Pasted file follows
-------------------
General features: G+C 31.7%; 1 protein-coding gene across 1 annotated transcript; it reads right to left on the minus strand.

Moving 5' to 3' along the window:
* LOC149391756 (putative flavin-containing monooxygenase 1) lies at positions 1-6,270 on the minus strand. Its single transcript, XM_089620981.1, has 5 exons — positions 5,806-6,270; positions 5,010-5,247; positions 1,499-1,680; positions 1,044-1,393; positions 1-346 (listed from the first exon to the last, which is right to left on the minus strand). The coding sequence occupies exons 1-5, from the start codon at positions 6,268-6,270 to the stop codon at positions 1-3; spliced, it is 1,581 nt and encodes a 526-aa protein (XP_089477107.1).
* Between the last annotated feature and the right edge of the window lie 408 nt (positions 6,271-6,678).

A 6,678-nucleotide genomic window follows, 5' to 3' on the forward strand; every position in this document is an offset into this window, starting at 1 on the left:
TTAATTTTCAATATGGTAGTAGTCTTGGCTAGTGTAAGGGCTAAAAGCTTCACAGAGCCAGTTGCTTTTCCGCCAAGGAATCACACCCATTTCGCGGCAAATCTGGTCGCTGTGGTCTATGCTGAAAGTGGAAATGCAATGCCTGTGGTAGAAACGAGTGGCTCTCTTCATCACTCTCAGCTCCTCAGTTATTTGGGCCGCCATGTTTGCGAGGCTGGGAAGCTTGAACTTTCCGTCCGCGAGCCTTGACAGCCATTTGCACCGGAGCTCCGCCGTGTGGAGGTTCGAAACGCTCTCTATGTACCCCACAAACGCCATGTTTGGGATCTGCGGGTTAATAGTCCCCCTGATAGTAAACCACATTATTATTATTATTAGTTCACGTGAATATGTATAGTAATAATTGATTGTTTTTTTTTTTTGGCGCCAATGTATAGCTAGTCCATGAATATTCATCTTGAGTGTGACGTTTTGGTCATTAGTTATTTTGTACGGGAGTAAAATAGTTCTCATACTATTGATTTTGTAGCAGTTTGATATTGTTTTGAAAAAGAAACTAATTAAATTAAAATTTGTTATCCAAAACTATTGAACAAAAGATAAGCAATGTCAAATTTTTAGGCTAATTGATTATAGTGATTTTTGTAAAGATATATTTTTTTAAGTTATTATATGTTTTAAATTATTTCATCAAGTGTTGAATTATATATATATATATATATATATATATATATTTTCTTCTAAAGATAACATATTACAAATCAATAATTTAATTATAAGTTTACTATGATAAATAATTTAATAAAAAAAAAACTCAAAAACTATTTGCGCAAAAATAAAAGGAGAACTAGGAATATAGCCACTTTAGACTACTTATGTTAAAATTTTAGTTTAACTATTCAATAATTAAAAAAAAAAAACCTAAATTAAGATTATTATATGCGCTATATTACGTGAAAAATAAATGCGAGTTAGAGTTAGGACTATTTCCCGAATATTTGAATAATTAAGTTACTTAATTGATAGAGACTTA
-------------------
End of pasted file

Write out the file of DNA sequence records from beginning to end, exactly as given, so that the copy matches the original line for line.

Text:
General features: G+C 31.7%; 1 protein-coding gene across 1 annotated transcript; it reads right to left on the minus strand.

Moving 5' to 3' along the window:
* LOC149391756 (putative flavin-containing monooxygenase 1) lies at positions 1-6,270 on the minus strand. Its single transcript, XM_089620981.1, has 5 exons — positions 5,806-6,270; positions 5,010-5,247; positions 1,499-1,680; positions 1,044-1,393; positions 1-346 (listed from the first exon to the last, which is right to left on the minus strand). The coding sequence occupies exons 1-5, from the start codon at positions 6,268-6,270 to the stop codon at positions 1-3; spliced, it is 1,581 nt and encodes a 526-aa protein (XP_089477107.1).
* Between the last annotated feature and the right edge of the window lie 408 nt (positions 6,271-6,678).

A 6,678-nucleotide genomic window follows, 5' to 3' on the forward strand; every position in this document is an offset into this window, starting at 1 on the left:
TTAATTTTCAATATGGTAGTAGTCTTGGCTAGTGTAAGGGCTAAAAGCTTCACAGAGCCAGTTGCTTTTCCGCCAAGGAATCACACCCATTTCGCGGCAAATCTGGTCGCTGTGGTCTATGCTGAAAGTGGAAATGCAATGCCTGTGGTAGAAACGAGTGGCTCTCTTCATCACTCTCAGCTCCTCAGTTATTTGGGCCGCCATGTTTGCGAGGCTGGGAAGCTTGAACTTTCCGTCCGCGAGCCTTGACAGCCATTTGCACCGGAGCTCCGCCGTGTGGAGGTTCGAAACGCTCTCTATGTACCCCACAAACGCCATGTTTGGGATCTGCGGGTTAATAGTCCCCCTGATAGTAAACCACATTATTATTATTATTAGTTCACGTGAATATGTATAGTAATAATTGATTGTTTTTTTTTTTTGGCGCCAATGTATAGCTAGTCCATGAATATTCATCTTGAGTGTGACGTTTTGGTCATTAGTTATTTTGTACGGGAGTAAAATAGTTCTCATACTATTGATTTTGTAGCAGTTTGATATTGTTTTGAAAAAGAAACTAATTAAATTAAAATTTGTTATCCAAAACTATTGAACAAAAGATAAGCAATGTCAAATTTTTAGGCTAATTGATTATAGTGATTTTTGTAAAGATATATTTTTTTAAGTTATTATATGTTTTAAATTATTTCATCAAGTGTTGAATTATATATATATATATATATATATATATATATTTTCTTCTAAAGATAACATATTACAAATCAATAATTTAATTATAAGTTTACTATGATAAATAATTTAATAAAAAAAAAACTCAAAAACTATTTGCGCAAAAATAAAAGGAGAACTAGGAATATAGCCACTTTAGACTACTTATGTTAAAATTTTAGTTTAACTATTCAATAATTAAAAAAAAAAAACCTAAATTAAGATTATTATATGCGCTATATTACGTGAAAAATAAATGCGAGTTAGAGTTAGGACTATTTCCCGAATATTTGAATAATTAAGTTACTTAATTGATAGAGACTTA